I was disappointed by the reaction of my fellow conservatives to gammon-gate. For those who haven’t been following this mini-scandal, it concerns the use of the word ‘gammons’ by those on the Corbyn-ite left to describe middle-aged, red-faced, pro-Brexit white men who vote Tory. According to the snowflakes of the right, this is a deeply offensive epithet that manages to be both racist and ageist.
‘This is a term based on skin colour and age — stereotyping by colour or age is wrong no matter what race, age or community,’ tweeted the DUP MP Emma Little-Pengelly. Hard to disagree with that — and she could have thrown in snobbery for good measure. Gammons tend to be working-class or lower middle-class, whereas the Corbynistas who’ve embraced the term are university-educated and have a habit of dismissing ex-Labour voters as ignorant bigots. It’s also difficult to resist the mischievous glee of calling out left-wing puritans for being racist, ageist and classist when they’re so quick to accuse others of those thought crimes.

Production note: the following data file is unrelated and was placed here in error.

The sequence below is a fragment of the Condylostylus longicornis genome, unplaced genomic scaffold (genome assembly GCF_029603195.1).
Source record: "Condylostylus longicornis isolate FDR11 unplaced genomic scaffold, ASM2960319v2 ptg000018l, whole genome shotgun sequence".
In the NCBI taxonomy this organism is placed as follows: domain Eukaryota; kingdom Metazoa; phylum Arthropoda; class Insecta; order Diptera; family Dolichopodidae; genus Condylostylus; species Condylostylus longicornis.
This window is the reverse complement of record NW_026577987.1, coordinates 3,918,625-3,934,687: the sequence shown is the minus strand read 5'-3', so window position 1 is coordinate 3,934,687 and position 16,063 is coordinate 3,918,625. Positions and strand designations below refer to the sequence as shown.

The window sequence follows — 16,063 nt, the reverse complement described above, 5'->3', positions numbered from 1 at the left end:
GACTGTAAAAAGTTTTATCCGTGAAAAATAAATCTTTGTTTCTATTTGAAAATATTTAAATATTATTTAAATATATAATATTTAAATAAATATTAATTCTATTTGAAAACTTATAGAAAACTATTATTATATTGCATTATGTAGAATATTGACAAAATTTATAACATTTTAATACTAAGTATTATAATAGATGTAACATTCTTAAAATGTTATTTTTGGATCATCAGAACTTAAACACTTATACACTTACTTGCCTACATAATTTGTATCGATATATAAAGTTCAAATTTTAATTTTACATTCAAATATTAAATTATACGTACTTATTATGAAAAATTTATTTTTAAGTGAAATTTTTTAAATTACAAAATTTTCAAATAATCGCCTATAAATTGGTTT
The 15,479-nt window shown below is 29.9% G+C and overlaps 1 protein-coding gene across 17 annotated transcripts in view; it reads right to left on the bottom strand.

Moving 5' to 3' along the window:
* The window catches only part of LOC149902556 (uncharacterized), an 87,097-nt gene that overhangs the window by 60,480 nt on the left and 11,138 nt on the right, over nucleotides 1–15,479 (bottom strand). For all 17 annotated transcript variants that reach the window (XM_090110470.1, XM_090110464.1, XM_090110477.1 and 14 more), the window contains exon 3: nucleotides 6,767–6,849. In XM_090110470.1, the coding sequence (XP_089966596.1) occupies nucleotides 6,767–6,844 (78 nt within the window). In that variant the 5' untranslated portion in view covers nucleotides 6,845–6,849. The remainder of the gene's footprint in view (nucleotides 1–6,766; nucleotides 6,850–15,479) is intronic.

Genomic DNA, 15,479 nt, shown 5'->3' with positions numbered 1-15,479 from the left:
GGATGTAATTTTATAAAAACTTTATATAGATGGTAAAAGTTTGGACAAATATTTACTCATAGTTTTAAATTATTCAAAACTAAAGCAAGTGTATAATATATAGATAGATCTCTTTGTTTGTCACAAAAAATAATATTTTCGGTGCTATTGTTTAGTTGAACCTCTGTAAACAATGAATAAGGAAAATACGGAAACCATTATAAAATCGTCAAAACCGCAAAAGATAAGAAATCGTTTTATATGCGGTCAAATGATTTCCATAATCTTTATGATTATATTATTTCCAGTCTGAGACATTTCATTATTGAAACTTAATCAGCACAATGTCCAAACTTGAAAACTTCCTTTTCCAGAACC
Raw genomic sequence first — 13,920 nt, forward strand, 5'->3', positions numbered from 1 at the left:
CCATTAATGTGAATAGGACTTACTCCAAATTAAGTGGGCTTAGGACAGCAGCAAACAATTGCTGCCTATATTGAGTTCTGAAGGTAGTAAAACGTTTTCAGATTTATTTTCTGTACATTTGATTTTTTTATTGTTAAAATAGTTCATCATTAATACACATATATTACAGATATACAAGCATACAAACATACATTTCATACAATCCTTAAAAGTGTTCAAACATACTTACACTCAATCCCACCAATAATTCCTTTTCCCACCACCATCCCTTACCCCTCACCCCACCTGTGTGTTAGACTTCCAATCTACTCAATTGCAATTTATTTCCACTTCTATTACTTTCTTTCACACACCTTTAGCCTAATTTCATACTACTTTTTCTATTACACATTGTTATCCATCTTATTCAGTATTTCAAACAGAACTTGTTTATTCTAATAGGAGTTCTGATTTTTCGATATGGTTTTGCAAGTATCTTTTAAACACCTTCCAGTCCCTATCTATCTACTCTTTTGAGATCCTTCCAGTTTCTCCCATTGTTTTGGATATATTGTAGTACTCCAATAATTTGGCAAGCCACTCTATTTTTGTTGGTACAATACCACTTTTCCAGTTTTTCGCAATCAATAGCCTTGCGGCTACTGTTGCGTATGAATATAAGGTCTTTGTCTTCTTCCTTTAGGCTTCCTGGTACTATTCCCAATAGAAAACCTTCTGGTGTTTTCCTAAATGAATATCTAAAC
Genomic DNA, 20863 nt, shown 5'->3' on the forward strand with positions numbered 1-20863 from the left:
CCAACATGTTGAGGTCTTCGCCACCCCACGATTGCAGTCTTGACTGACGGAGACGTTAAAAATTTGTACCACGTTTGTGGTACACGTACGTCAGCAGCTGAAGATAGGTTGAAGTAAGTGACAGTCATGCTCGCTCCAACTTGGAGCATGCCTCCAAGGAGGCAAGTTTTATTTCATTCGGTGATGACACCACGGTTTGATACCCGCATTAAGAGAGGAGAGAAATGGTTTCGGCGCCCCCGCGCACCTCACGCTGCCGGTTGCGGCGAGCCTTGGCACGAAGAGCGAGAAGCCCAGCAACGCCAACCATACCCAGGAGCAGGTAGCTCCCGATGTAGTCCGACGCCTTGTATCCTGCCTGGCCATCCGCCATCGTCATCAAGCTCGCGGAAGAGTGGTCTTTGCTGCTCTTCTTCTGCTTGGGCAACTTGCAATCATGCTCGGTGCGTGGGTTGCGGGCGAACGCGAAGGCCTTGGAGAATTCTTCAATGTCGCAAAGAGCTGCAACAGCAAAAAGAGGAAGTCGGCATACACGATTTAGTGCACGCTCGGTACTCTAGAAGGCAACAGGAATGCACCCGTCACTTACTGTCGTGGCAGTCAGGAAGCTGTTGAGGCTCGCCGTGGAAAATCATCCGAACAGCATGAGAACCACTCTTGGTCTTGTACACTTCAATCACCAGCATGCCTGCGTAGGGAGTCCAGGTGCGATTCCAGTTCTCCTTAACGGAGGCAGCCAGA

But ‘deeply offensive’? Come now. That feels like an attempt by the right to copy the left’s ploy of pretending they’re morally outraged by their opponents’ use of language to score political points. No doubt if there was some prominent left-wing journalist who’d come up with the term ‘gammon’, he or she would have been forced to issue a grovelling public apology by now and resign from their position as, say, head of diversity and inclusion at the Guardian branch of the NUJ. As someone who’s fallen foul of the left-wing thought police — and had to resign from several charities as a result — I hoped those on my side of the political divide would eschew this particular tactic. (To read more, click here.)